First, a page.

Written by on . Last updated March 3rd, 2024.

A significant M5.3 earthquake struck in the South Pacific Ocean 239 kilometer from Labasa, Fiji in the evening of Friday February 9th, 2024.

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Earthquake Summary

This earthquake hit under water in the South Pacific Ocean, 150 kilometers (93 mi) off the coast of Fiji, 239 kilometer east-southeast of Labasa in Northern. The center of this earthquake had a deep depth of 542 km.

Date and Time: Feb 9, 2024 21:18 (Fiji Time)
- Feb 9, 2024 09:18 Universal Time.
Location: 239 km ESE of Labasa, Northern, Fiji.
Coordinates 17°31'48"S 178°42'8"W.
Map: Map of area around epicenter.
Map of area around epicenter. Click to open in Google Maps.
Magnitude: MAG 5.3
Detected by 33 stations. Maximum Error Range ±0.101 .
Depth: 542 km (336 mi)
A deep depth.
Tsunami Risk: Tsunami very unlikely
Earthquakes under MAG-6.5 at depths deeper than 100km are very unlikely to cause tsunami's.
Always stay cautious - More info here.

Nearby towns and cities

This earthquake may have been felt in Fiji . The closest significant population center near the earthquake is Labasa in Northern, Fiji. Labasa is located 239 kilometer (149 mi) east-southeast of the epicenter.

Overview of nearby places

Distance Place
239 km (149 mi)
WNW from epicenter

Northern, Fiji.
Cities and Towns around the epicenter of this earthquake.

Aftershocks detected

This main shock was prefaced by 3 smaller foreshocks. Roughly 9 hrs before this earthquake, a foreshock measuring MAG-4.5 was detected nearby this earthquake.

Overview of foreshocks and aftershocks

Classification Magnitude When Where
Foreshock M 4.5 2 days earlier
Feb 7, 2024 23:43 (Fiji Time)
13 km (8 mi)
SSE from Main Shock.
Foreshock M 4.1 2 days earlier
Feb 8, 2024 06:59 (Fiji Time)
23 km (14 mi)
SSW from Main Shock.
Foreshock M 4.5 9 hrs earlier
Feb 9, 2024 12:17 (Fiji Time)
71 km (44 mi)
NNW from Main Shock.
Main Shock
This Earthquake
M 5.3 Feb 9, 2024 21:18
(Fiji Time)
Detected MAG2.5+ earthquakes within within 100km (62 mi), that occurred in the three days before and after the main shock.

More earthquakes coming?

Aftershocks are usually at least 1 order of magnitude less strong than main shocks. The more time passes, the smaller the chance and likely strength of any potential aftershocks.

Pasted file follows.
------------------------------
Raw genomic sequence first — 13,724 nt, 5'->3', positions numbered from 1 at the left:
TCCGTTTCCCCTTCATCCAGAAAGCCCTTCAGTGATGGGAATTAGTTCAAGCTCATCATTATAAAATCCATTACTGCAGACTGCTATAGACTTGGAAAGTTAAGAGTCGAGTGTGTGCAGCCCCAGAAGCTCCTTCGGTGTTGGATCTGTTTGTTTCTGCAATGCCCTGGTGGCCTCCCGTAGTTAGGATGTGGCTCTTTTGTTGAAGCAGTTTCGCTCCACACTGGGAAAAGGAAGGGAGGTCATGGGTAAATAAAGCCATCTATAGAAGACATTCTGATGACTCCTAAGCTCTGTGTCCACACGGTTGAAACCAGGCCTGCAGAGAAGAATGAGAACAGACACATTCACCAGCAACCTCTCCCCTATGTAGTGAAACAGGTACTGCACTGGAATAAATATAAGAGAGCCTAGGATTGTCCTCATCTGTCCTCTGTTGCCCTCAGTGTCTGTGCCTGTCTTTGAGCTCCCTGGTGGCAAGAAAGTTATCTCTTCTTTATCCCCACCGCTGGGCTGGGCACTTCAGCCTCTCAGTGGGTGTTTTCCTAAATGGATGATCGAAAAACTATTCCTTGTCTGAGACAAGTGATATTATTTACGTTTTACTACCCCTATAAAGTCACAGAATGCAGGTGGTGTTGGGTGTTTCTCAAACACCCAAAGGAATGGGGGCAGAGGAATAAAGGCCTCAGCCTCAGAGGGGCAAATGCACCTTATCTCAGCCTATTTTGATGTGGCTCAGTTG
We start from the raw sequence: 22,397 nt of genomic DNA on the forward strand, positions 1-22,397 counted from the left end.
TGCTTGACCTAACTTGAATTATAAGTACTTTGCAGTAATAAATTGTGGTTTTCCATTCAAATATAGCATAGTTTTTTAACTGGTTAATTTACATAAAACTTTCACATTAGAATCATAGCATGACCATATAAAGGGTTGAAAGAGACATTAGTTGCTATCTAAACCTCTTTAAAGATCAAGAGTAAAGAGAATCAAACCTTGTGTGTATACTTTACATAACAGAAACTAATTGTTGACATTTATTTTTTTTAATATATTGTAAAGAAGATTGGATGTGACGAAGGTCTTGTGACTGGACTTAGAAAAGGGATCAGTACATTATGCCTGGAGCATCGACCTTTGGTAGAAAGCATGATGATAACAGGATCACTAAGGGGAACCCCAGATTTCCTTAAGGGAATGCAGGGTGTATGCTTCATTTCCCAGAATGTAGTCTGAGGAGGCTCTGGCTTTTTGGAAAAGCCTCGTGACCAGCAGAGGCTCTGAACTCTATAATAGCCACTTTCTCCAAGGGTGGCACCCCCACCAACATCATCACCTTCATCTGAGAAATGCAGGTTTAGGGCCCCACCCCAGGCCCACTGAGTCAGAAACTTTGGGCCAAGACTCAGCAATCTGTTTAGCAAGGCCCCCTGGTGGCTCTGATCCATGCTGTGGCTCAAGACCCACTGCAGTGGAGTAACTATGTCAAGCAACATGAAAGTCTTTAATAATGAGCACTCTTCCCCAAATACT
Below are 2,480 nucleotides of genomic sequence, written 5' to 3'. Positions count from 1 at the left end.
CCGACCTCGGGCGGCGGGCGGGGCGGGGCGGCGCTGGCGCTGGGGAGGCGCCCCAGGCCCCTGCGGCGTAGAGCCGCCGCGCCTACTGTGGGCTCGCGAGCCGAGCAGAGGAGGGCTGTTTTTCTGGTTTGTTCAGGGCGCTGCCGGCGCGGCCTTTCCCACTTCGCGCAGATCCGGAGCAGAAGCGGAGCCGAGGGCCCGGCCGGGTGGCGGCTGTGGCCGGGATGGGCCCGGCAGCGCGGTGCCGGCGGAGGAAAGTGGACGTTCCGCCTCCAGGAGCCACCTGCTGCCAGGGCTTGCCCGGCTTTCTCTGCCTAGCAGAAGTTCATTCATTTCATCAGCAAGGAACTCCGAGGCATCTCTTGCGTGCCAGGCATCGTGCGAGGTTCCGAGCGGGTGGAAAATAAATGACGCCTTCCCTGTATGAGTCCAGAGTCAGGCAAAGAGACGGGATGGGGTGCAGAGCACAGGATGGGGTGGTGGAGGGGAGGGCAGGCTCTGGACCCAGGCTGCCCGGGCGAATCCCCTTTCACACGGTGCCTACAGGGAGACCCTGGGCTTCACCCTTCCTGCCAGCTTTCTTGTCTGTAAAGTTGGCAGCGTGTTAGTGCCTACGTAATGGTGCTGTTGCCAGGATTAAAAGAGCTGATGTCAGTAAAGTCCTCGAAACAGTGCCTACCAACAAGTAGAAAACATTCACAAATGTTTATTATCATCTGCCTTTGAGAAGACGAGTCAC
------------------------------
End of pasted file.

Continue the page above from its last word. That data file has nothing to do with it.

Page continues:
The chance that a significant earthquake like this one is followed by an even larger earthquake is not so large. On average, scientists estimate a 94% chance that a major earthquake will not be followed by an even larger one. It is still adviced to be aware of this risk

Read: How to Stay Safe during an Earthquake (cdc.gov).

Earthquakes like this happen often in the region

Earthquakes of this strength are very common in the region. This is the strongest earthquake to hit since November 3rd, 2023, when a 5.3 magnitude earthquake hit 32 km (20 mi) further south. An even stronger magnitude 8.2 earthquake struck on August 19th, 2018.

In total, 115 earthquakes with a magnitude of 5.3 or higher have been registered within 300km (186 mi) of this epicenter in the past 10 years. This comes down to an average of once every month.

Tsunami very unlikely

DISCLAIMER: We strongly suggest to closely monitor advice from local authorities with regards to tsunami risks. Our analysis is based on automatically collected data from external sources, and these might contain mistakes. In addition, earthquakes can cause landslides that may lead to a tsunami, or be a followed by another, potentially stonger, earthquake.

For a serious tsunami to occur, earthquakes usually need to have a magnitude of at least 6.5 and occur at a shallow depth of maximum 100km. Neither are the case with this earthquake. However always stay cautious and monitor advice from local authorities.

Tsunami Risk Factors

Factor Under Sea? MAG-6.5 or stronger? Shallow depth?
Explanation Almost all tsunami's are caused by earthquakes with their epicenter under sea or very near the sea. However stay cautious in coastal areas as earthquakes on land may cause landslides into sea, potentially still causing a local tsunami. Under MAG 6.5: Very unlikely to cause a tsunami.
MAG 6.5 to 7.5: Destructive tsunami's do occur, but are uncommon. Likely to observe small sea level changes.
MAG 7.6+: Earthquakes with these magnitudes might produce destructive tsunami's.
Most destructive tsunami's are caused by shallow earthquakes with a depth between 0 and 100km under the surface of the earth. Deeper tsunami's are unlikely to displace to ocean floor.
This Earthquake This earthquake appears to have struck under the sea. Not this earthquake.
This earthquake had a magnitude of 5.3. Earthquakes of this strength are unlikely to trigger a tsunami.
Not this earthquake.
This earthquake occurred at a depth of 542 km (336 mi). Earthquakes this deep in the earth are unlikely to trigger a tsunami.


Last updated 03/03/24 11:58 (). This article contains currently available information about the earthquake and is automatically composed. We continue to update this article up to a few days after the earthquake occurred.

  1. US Geographic Society (USGS): Earthquake us7000lxye
  2. European-Mediterranean Seismological Centre (EMSC): Earthquake 20240209_0000141
  3. Geonames.org: World Cities Database
  4. Google Maps: Static API
  5. Earthquakelist.org: Historic Earthquakes Database

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